The new student policy
In March 2011, the UK government announced changes to its immigration policy that are expected to cut the number of foreign students in Britain by 25%. The changes, however, are not expected to reduce the number of international MBA students or to exert any significant impact on the opportunities for foreign graduates in business education to pursue a career in the UK, as they aim to ensure that Britain welcomes the best overseas students to make a contribution, which is also the target of business schools that provide post-graduate business education. The goal of the new student policy is to strengthen immigration control and to protect legitimate students from poor quality colleges, as Home Secretary Theresa May explained. “My aim is not to stop genuine students coming here. It is to eliminate abuse within the system,” she said.
How will the UK’s visa reforms affect an international MBA
Most of the changes in the UK student visa system will have no impact on MBA students, in line with the government’s purpose of not preventing genuine students from coming to the UK. Almost all business schools already request evidence of financial means to study and high-level English language skills, which the government now also requires. The five-year limit on the time allowed as a student in the UK should not bother MBA students, as no MBA programmes last more than five years.
The major point for MBA students is the closure of the Tier 1 Post-Study Work (PSW) visa programme, which enabled non-EEA graduates to work in the UK for up to two years after graduation. MBA graduates, however, are now allowed to switch to Tier 2 visas for sponsored skilled workers within six months after graduation, which should not be a serious problem as most non-EU graduates who wish to work in the UK usually find a job within three months of graduation. In support of its goal of drawing the best international students who can make a vital contribution to the British economy, the government has alleviated the Tier 2 visa conditions for MBA graduates, who are now exempt from the annual quota of 20 700. Another advantage in the new policy is that an employer willing to hire a business school graduate for a skilled job under the Tier 2 visa conditions does not need to include a Resident Labour Market Test, which is designed to show that no one in the EEA can do the job. Moreover, MBA students on courses longer than 11 months are allowed working visas for their dependents.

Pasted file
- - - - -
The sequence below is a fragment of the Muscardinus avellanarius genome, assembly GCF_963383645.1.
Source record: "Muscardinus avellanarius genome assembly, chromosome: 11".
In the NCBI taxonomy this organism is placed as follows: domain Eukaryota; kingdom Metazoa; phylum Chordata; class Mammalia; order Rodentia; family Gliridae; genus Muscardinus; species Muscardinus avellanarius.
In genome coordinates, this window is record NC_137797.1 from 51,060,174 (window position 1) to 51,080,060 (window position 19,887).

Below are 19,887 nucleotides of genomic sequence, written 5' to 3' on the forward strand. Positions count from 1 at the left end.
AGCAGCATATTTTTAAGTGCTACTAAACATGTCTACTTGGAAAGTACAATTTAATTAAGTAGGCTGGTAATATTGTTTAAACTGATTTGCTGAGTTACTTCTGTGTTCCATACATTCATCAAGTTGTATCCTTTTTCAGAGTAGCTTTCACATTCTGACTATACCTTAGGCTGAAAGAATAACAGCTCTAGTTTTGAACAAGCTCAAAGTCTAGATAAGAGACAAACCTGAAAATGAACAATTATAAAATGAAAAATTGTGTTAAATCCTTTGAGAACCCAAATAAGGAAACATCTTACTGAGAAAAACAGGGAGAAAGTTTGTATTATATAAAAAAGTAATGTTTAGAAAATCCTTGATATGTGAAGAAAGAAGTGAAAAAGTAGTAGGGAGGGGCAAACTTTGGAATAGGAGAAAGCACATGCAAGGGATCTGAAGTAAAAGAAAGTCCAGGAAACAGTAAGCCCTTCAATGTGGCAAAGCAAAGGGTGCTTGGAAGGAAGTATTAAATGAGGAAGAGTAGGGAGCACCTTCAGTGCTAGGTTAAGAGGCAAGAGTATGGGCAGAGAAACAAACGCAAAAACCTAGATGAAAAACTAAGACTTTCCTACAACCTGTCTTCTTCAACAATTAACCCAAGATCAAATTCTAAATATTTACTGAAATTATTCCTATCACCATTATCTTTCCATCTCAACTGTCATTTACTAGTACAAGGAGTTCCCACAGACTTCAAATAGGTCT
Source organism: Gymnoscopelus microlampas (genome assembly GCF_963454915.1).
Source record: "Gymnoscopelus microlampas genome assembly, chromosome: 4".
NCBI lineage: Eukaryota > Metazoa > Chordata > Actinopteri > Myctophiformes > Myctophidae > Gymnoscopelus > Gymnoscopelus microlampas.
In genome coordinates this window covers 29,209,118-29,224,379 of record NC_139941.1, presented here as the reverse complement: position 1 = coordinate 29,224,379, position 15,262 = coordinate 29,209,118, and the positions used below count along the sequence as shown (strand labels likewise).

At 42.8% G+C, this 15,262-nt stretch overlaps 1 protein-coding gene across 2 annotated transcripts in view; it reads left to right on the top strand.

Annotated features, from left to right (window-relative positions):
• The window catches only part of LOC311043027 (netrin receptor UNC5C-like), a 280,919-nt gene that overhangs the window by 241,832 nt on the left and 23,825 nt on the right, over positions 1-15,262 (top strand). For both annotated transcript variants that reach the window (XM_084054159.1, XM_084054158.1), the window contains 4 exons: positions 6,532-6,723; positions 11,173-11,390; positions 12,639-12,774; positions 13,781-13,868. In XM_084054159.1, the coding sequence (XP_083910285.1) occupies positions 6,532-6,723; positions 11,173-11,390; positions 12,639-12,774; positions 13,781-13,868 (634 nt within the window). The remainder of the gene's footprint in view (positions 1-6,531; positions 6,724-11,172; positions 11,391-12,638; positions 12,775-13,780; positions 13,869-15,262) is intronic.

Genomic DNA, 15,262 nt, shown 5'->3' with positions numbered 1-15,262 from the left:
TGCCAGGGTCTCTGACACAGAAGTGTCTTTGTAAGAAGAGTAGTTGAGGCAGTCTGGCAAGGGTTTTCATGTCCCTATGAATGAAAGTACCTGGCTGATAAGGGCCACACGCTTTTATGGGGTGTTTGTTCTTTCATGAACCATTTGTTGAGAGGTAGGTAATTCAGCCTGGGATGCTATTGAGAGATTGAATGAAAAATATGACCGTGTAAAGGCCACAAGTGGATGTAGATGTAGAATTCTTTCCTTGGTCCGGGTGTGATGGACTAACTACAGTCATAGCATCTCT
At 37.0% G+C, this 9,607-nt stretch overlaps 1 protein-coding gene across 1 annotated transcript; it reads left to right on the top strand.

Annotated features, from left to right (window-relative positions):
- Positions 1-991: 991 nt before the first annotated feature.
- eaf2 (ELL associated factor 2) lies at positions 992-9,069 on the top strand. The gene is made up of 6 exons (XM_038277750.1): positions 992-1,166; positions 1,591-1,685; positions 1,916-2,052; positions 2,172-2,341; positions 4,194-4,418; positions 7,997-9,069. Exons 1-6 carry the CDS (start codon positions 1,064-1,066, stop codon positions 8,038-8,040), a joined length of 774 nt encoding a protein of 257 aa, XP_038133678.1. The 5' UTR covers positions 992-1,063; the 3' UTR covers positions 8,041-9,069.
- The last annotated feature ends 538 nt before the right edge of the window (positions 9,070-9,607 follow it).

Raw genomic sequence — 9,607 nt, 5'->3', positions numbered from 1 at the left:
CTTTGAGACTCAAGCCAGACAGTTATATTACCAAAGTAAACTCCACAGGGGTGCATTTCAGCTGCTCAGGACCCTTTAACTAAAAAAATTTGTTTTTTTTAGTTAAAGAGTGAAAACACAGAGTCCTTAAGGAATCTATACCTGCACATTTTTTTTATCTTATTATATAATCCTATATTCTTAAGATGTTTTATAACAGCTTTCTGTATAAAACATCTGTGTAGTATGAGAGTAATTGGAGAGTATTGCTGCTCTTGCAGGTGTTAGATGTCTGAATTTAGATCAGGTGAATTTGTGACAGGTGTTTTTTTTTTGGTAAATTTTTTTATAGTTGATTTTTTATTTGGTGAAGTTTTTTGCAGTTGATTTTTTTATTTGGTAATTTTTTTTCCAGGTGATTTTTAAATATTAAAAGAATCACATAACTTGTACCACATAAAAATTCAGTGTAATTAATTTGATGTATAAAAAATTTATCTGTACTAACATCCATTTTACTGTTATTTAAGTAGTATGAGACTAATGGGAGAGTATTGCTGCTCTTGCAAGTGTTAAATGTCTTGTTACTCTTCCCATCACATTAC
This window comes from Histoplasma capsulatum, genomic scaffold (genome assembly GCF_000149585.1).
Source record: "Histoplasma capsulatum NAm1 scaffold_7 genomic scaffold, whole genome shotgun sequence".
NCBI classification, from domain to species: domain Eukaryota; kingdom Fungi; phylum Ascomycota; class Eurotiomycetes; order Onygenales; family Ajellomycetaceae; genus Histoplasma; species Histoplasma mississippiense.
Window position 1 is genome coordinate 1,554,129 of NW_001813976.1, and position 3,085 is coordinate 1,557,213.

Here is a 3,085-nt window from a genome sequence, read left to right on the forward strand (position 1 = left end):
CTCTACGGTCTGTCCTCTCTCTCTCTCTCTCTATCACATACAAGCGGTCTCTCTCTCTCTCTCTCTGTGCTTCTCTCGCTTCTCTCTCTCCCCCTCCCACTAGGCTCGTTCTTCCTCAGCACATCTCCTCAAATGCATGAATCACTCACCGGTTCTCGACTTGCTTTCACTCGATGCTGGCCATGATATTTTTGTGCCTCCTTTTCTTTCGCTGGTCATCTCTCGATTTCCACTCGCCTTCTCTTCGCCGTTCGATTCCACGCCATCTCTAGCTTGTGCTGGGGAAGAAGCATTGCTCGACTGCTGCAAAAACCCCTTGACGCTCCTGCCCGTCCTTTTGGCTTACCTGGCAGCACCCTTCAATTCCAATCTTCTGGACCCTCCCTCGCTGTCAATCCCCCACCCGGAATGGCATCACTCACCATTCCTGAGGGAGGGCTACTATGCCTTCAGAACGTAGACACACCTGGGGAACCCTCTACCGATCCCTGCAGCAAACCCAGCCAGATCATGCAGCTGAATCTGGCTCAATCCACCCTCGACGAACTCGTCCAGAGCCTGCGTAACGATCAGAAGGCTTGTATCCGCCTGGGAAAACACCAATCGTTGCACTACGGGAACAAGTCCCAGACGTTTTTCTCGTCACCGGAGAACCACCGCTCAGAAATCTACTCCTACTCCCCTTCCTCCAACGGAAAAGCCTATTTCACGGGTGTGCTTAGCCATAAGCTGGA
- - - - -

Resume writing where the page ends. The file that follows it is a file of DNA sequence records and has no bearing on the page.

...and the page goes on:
“We are delighted that the UK will continue to offer excellent opportunities for high calibre international students to work and build a career in the UK after graduation, with considerably better opportunities than other European countries including France, Spain, Italy and also the US,” Manchester Business School states on its website.
Slow but sustained recovery in the graduate labour market
Although the recession adversely affected the UK graduate job market, most graduates continue to find employment and the majority of those in work find graduate-level jobs. The 2011 edition of "What Do Graduates Do?", the most recent survey of Britain's Higher Education Careers Services Unit, indicated that the number of unemployed graduates has fallen for the first time since the recession. The report, which tells us what activities UK-domiciled graduates were doing six months after graduating in 2009/10, showed that graduate unemployment fell to 8.5% from 8.9%, while graduate employment was at 69.7% with a record number of 100 265 university leavers finding graduate level jobs six months after graduating, 9.2% more than in 2009. Cuts in public spending affected the job market, with falls in the number of graduates securing roles in local government, public administration and the defence sector, but the private sector managed to buffer the loss in employment opportunities within the public sector.